The sporting world is filled with pills, powders, bars and drinks that promise to improve athletic performance. But who is monitoring these claims? In a sense athletes are an easy target because they are willing to ‘try anything’ to win. Which is why all of these supplements make generic claims of ‘better’ recovery, ‘enhanced’ immune system function and increased’ strength.
Most people assume that government laws would prevent supplement companies from making outrageous or untrue claims about their products. In other words, they believe that if a company makes a claim, particularly in writing, it must be correct. Unfortunately, this is not the case.
In Australia, sport supplements, including protein powders fall under the control of the Therapeutic Goods Administration (TGA). The TGA is Australia’s regulatory agency for medical drugs and devices. For new medical drugs, the TGA sets significantly higher regulatory standards than other developed nations, including the US. However sports supplements are not held to the same high standards. Most supplements within the ‘listable’ items category, the most lightly regulated category of the TGA, and are required only to provide proof that they don’t contain ingredients that are banned by our custom laws. The TGA has no requirement that a product must have proof of its benefits to be accepted at this level.
While regulations do exist to avoid manufacturers from making misleading or deceptive claims about their products, it is almost impossible for the TGA to keep up with the flow of research articles and advertisements. The result is that most supplement manufacturers claims and messages, are not regulated at all.
That is not to say that all supplements are a waste of money… There is significant scientific evidence in support of certain supplements. However the difficulty is in trying to separate the good supplements from the bad – or the right supplements for you from the wrong.
The Australian Institute of Sport (AIS) Sports Supplement Program, classifies supplements into four groups according to their effectiveness and safety. Unfortunately the full list of supplements is not publicly available. However the classifications do give you a sense for the varying quality of supplements on the market.
Supplements are supported for use in specific situations in sport and provided to AIS athletes for evidence-based uses.
These sports foods and supplements:
- provide a useful and timely source of energy or nutrients in the athlete’s diet.
- have been shown in scientific trials to benefit performance, when used according to a specific protocol in a specific situation in sport.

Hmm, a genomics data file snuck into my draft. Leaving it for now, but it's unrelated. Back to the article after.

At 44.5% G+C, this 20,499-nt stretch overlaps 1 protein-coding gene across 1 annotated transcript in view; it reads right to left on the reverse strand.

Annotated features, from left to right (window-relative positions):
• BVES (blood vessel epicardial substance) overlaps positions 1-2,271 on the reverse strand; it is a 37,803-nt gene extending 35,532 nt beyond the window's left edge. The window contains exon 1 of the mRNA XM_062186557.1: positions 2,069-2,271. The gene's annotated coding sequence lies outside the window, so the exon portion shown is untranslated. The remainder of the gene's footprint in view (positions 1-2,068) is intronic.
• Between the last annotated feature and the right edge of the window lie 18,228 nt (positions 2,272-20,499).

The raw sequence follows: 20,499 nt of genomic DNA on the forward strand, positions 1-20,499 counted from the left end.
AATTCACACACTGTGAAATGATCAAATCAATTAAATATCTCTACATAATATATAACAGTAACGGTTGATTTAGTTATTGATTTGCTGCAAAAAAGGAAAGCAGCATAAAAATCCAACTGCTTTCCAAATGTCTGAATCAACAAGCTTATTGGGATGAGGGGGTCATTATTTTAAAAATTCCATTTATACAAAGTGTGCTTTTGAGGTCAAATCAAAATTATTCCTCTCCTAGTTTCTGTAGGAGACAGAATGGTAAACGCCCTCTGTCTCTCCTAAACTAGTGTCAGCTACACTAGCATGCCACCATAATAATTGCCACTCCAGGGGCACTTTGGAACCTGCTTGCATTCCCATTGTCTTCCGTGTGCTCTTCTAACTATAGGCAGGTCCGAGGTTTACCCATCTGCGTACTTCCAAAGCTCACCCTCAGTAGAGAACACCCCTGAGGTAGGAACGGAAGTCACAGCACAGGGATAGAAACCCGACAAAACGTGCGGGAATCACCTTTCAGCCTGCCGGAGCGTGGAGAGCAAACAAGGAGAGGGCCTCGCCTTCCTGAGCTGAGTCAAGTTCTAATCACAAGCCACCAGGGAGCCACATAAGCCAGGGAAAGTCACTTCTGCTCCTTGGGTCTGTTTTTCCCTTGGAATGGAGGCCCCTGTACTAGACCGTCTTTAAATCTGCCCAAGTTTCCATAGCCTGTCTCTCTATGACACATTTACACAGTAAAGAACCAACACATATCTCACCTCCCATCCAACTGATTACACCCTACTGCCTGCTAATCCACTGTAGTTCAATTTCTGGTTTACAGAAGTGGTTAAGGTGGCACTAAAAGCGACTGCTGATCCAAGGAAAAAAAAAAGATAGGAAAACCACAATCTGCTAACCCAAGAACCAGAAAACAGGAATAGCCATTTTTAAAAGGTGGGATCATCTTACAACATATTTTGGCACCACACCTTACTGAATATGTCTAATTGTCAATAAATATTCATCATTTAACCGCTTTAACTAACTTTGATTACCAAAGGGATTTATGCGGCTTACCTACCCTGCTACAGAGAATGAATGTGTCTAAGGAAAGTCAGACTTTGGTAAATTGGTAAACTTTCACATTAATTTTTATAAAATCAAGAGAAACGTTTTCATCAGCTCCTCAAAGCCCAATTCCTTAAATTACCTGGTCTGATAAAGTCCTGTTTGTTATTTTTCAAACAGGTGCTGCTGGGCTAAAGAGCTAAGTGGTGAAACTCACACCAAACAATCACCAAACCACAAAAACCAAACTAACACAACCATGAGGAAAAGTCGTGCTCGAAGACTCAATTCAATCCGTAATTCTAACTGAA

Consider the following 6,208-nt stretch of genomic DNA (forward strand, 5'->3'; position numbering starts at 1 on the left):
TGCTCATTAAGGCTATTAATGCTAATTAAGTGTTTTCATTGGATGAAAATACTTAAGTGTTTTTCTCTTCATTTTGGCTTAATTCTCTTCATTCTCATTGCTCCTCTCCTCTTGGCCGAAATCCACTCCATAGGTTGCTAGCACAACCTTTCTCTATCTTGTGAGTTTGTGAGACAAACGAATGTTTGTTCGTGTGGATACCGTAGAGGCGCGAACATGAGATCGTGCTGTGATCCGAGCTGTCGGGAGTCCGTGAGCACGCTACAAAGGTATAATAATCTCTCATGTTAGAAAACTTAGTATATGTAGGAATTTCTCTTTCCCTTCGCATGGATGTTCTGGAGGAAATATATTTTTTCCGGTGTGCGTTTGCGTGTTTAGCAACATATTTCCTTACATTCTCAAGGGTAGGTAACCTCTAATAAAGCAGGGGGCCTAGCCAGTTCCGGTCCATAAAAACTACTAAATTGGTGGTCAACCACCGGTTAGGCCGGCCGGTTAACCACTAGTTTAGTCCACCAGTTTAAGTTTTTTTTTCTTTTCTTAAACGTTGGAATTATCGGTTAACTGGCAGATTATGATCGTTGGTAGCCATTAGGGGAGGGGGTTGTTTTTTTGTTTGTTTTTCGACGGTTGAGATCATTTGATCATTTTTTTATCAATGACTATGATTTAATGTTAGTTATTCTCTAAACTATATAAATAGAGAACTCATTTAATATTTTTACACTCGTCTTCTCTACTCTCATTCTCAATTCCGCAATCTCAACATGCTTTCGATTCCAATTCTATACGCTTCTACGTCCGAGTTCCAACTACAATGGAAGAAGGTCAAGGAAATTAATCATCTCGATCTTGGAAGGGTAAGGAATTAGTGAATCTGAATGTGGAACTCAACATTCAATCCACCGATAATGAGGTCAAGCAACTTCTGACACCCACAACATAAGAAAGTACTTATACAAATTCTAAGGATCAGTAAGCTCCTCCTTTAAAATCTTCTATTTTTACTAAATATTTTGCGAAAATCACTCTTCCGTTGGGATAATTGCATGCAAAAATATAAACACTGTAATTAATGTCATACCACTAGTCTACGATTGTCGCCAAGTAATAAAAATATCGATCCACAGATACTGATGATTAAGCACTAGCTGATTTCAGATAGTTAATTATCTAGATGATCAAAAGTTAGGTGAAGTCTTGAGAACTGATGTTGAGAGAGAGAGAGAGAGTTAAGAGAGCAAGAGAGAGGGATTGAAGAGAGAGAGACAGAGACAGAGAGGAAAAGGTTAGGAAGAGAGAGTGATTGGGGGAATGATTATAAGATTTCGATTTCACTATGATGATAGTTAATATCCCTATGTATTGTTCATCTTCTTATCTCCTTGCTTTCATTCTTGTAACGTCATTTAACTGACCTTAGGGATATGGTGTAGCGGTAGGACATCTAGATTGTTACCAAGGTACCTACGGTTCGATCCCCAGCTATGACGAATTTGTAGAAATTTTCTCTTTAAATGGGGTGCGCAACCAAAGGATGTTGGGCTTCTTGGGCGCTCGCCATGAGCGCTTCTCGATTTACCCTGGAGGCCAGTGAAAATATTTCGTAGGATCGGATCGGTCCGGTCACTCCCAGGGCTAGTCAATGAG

Supplements are deserving of further research and considered for provision to AIS athletes only under a research protocol or clinical monitoring activity.
These sports foods and supplements:
- have received some scientific attention, sometimes in populations other than athletes, or have preliminary data which suggest possible benefits to performance.
- are of particular interest to athletes and coaches.
Supplements have little proof of beneficial effects and are not provided to AIS athletes.
This category includes the majority of supplements and sports products promoted to athletes. These supplements, despite enjoying a cyclical pattern of popularity and widespread use, have not been proven to provide a worthwhile enhancement of sports performance.
Although we can’t categorically state that they don’t “work”, current scientific evidence shows that either the likelihood of benefits is very small or that any benefits that occur are too small to be useful. In fact, in some cases, these supplements have been shown to impair sports performance, with a clear mechanism to explain these results. We have named many of the products that belong in this category, but others that have not been named in our supplement system more than likely belong here.
Supplements should not be used by AIS athletes.
These supplements are banned or are at high risk of being contaminated with substances that could lead to a positive drug test.
Summary: supplements are marketed with very little control over the claims and messages they provide, and many companies appear to take full advantage of this.
To avoid wasting your money, time and interest, we recommend consulting an independent sports nutritionist.
Cameron is the Director of Pro Training Programs